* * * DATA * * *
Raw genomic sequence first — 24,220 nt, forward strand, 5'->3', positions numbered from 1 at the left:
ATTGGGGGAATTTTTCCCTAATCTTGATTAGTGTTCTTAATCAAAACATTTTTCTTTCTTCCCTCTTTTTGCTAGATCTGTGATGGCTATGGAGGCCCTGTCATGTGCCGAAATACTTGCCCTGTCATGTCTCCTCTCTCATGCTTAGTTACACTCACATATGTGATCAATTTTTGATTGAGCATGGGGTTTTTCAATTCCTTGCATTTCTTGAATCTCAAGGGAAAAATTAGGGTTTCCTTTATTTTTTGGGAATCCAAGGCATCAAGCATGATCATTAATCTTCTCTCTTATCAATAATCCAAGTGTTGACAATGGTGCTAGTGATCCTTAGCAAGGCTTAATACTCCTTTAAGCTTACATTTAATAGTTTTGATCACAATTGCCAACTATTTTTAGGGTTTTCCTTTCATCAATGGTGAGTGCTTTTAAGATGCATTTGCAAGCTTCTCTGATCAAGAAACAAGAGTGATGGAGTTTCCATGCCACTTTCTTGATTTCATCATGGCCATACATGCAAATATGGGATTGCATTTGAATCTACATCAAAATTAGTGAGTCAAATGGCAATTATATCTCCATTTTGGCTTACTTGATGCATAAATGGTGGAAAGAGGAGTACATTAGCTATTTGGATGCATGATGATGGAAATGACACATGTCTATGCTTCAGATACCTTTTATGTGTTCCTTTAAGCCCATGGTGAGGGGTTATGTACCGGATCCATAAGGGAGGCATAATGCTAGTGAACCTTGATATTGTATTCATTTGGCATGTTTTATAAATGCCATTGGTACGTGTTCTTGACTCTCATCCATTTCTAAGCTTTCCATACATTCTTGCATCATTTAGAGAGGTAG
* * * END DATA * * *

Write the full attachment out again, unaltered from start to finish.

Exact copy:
Raw genomic sequence first — 24,220 nt, forward strand, 5'->3', positions numbered from 1 at the left:
ATTGGGGGAATTTTTCCCTAATCTTGATTAGTGTTCTTAATCAAAACATTTTTCTTTCTTCCCTCTTTTTGCTAGATCTGTGATGGCTATGGAGGCCCTGTCATGTGCCGAAATACTTGCCCTGTCATGTCTCCTCTCTCATGCTTAGTTACACTCACATATGTGATCAATTTTTGATTGAGCATGGGGTTTTTCAATTCCTTGCATTTCTTGAATCTCAAGGGAAAAATTAGGGTTTCCTTTATTTTTTGGGAATCCAAGGCATCAAGCATGATCATTAATCTTCTCTCTTATCAATAATCCAAGTGTTGACAATGGTGCTAGTGATCCTTAGCAAGGCTTAATACTCCTTTAAGCTTACATTTAATAGTTTTGATCACAATTGCCAACTATTTTTAGGGTTTTCCTTTCATCAATGGTGAGTGCTTTTAAGATGCATTTGCAAGCTTCTCTGATCAAGAAACAAGAGTGATGGAGTTTCCATGCCACTTTCTTGATTTCATCATGGCCATACATGCAAATATGGGATTGCATTTGAATCTACATCAAAATTAGTGAGTCAAATGGCAATTATATCTCCATTTTGGCTTACTTGATGCATAAATGGTGGAAAGAGGAGTACATTAGCTATTTGGATGCATGATGATGGAAATGACACATGTCTATGCTTCAGATACCTTTTATGTGTTCCTTTAAGCCCATGGTGAGGGGTTATGTACCGGATCCATAAGGGAGGCATAATGCTAGTGAACCTTGATATTGTATTCATTTGGCATGTTTTATAAATGCCATTGGTACGTGTTCTTGACTCTCATCCATTTCTAAGCTTTCCATACATTCTTGCATCATTTAGAGAGGTAG